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Support for Vulnerable Populations at Heart of State Budget Forum

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New York Gov. Andrew Cuomo
Gov. Andrew Cuomo delivered his State of the State address last month that promised deals with combatting COVID-19 while rebuilding New York once the pandemic ends.

Appeals to Westchester’s state Senate contingent to help the county’s most vulnerable residents and the organizations that serve them was the focus of last Thursday’s live-streamed budget forum.

The state legislature has begun deliberations on Gov. Andrew Cuomo’s $192 billion executive budget for Fiscal Year 2022. New York is facing a budget deficit of about $15 billion as state officials hope that relief from Washington will arrive this year.

Close to 40 speakers over two hours highlighted the direst concerns facing many residents and pleaded for help as tens of thousands of low- and middle-income families have been ravaged during the COVID-19 pandemic.

Tom Gabriel, president and CEO of United Way of Westchester and Putnam, said Cuomo’s failure to include the 211-call center in his proposed budget will have severe consequences. The center connects residents in 24 New York counties to the programs and services they need.

In 2020, referrals ballooned in the region because of the pandemic to 4.9 million, up from 1.8 million in 2019, Gabriel said. He requested about $2.8 million for the call center.

“Without help, 211 will not be able to help your constituents for much longer,” Gabriel told the six senators. “We want to continue to be the safety net for New Yorkers but we need our partners in government, like you, who always have sustained support and made good on our priorities.”

Irvington resident Kamran Saliani said with more than 40 percent of New York residents facing food insecurity and Cuomo having cut Medicaid by $2.2 billion in 2017 and underfunded schools in 2019 by $3.9 billion, it is time to ask society’s wealthy to contribute more.

She said components of the Invest in Our New York Act, a package of six bills that includes taxing capital gains at the same rate as earned income, instituting a billionaire’s tax and adopting a more progressive income tax on those earning more than $300,000, is estimated to raise as much as $50 billion.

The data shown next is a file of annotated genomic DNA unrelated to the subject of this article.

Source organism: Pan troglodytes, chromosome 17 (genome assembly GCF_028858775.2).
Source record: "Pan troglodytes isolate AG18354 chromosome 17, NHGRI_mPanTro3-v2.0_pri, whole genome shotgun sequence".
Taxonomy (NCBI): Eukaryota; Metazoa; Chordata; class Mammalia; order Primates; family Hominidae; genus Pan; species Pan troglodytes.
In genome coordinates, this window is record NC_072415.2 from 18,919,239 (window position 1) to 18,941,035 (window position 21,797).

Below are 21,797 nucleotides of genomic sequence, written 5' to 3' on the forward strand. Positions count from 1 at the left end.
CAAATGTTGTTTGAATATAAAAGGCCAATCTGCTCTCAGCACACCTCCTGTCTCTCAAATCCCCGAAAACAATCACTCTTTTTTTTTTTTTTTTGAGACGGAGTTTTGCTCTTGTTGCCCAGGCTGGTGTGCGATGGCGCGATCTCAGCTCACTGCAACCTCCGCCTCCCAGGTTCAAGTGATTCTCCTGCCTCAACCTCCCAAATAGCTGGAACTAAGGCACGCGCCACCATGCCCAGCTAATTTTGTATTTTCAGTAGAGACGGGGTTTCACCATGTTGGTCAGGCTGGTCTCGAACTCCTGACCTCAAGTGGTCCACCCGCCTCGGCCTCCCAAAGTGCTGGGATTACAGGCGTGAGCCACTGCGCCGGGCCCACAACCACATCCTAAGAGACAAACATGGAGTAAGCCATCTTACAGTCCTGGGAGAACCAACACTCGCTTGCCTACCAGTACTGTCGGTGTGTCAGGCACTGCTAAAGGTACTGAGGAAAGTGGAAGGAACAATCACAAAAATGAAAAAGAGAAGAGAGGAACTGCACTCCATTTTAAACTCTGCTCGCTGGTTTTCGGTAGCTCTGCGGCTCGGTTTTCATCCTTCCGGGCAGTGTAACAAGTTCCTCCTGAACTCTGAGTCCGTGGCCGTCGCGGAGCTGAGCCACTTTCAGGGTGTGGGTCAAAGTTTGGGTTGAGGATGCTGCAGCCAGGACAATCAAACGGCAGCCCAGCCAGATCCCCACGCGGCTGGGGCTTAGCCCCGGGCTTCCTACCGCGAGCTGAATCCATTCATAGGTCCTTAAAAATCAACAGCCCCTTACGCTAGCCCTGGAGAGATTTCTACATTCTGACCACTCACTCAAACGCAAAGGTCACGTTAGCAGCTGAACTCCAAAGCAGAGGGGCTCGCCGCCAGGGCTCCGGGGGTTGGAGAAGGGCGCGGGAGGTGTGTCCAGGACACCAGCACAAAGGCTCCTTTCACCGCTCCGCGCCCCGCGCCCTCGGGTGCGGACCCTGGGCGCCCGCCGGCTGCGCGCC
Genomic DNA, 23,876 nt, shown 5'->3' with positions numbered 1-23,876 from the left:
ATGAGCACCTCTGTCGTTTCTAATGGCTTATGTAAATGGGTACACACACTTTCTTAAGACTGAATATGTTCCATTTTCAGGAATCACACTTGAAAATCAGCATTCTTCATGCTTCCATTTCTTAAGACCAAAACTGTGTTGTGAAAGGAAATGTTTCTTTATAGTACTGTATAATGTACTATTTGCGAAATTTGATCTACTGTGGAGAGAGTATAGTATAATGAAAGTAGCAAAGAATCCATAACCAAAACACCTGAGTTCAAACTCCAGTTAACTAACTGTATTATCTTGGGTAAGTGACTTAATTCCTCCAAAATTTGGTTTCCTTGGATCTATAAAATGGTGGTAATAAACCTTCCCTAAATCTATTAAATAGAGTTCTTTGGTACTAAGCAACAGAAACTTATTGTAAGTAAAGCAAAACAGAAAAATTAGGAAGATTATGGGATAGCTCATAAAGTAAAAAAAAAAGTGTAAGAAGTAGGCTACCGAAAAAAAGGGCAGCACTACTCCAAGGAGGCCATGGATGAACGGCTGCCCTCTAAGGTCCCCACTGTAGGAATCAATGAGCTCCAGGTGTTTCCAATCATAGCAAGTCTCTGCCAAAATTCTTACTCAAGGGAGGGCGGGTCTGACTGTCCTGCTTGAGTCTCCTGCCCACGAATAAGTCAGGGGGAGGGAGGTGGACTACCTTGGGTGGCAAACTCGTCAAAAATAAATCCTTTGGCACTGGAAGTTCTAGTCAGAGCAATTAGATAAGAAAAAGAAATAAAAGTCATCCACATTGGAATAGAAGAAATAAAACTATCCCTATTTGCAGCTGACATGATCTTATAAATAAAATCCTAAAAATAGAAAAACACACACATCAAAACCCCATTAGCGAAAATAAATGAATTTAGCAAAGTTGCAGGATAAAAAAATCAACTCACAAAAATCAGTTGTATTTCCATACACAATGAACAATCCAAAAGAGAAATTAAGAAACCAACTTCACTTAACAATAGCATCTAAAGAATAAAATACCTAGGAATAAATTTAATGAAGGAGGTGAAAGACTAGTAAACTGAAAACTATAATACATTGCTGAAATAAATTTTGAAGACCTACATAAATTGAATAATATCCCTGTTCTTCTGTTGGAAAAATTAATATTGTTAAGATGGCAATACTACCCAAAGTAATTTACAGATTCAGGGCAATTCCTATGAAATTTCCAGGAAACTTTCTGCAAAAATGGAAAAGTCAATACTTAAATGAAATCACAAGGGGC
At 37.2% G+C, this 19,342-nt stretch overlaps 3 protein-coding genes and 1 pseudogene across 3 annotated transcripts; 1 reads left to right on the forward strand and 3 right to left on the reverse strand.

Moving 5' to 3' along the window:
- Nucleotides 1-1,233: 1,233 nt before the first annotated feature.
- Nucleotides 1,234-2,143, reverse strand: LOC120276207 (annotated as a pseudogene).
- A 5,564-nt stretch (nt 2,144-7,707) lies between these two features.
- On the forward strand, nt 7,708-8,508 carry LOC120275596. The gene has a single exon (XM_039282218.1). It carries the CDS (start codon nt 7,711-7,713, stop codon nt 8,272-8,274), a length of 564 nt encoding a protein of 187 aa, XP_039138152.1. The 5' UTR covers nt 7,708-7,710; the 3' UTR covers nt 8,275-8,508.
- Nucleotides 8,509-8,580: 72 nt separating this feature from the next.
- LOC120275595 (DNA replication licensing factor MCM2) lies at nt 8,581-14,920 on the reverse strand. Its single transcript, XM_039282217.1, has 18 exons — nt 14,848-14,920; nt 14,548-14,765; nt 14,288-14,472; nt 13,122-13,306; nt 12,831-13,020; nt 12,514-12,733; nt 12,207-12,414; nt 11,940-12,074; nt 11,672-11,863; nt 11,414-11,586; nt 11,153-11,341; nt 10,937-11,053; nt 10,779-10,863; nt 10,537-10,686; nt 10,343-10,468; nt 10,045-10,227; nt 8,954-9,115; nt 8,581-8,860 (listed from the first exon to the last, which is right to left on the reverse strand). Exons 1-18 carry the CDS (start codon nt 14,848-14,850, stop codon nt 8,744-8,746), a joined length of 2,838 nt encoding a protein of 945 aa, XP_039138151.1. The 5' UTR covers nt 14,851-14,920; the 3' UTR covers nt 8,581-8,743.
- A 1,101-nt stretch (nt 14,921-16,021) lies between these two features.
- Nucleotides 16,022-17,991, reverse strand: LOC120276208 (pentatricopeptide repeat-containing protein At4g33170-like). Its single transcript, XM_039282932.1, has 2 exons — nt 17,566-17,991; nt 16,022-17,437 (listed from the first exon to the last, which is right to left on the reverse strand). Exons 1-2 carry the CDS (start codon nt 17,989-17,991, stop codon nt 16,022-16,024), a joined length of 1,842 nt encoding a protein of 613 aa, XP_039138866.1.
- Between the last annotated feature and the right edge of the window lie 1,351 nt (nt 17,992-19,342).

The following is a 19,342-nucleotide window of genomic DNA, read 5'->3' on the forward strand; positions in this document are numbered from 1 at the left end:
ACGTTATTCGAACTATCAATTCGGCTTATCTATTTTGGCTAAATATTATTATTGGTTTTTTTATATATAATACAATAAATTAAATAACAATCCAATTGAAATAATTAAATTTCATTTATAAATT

Theo Oshiro, deputy director and managing executive director of Make the Road NY, which assists the immigrant population, also called on the legislature to enact funding for excluded workers and COVID-19 housing relief along with the Invest in Our New York Act.

“Hundreds of thousands of New Yorkers that are ineligible for unemployment benefits, largely due to immigration status or incarceration, have now gone 10 months without any support,” Oshiro said. “They can’t wait any longer. The fund for excluded workers bill would deliver long overdue relief.”

Ossining resident Lutonya Russell-Humes, the executive director of the Boys & Girls Club of New Rochelle, said more funds are needed to go toward basic needs of food, shelter, educational and essential support services.

She called on the legislators to restore $5 million for Advantage Afterschool, which provides social and emotional support to youngsters whose families have faced unemployment, underemployment and eviction because of COVID-19, pass the Childhood Poverty Reduction Act and ensure that every child has access to high-speed internet access for remote learning.

“I understand the constraints of the state’s budget; however, I ask that we don’t balance the budget on the backs of our most vulnerable,” Russell-Humes said.

Other speakers addressed more equitable education funding, support for the arts and programs for the elderly.

State Sen. Peter Harckham (D-Lewisboro), one of the senators who attended the forum, said the needs are great and the resources stretched, but pledged to ensure that any federal relief funds supplement, and not supplant, state funding.

State Sen. Shelley Mayer (D-Yonkers) said the contingent is dedicated to helping the population that needs the most assistance.

“We all know, those of us on this call, what a tough year this has been and what a tough budget situation we are presented with,” Mayer said. “As advocates, you have done an extraordinary job of making your voices heard and I think we have much to be proud of for being there to listen.”

A second forum is scheduled for Tuesday from 5 to 8 p.m. Registration to testify is at full capacity, but those who are interested can e-mail testimony to the delegation at The forum will be live-streamed on Senate Majority Leader Andrea Stewart-Cousins’ Facebook page.

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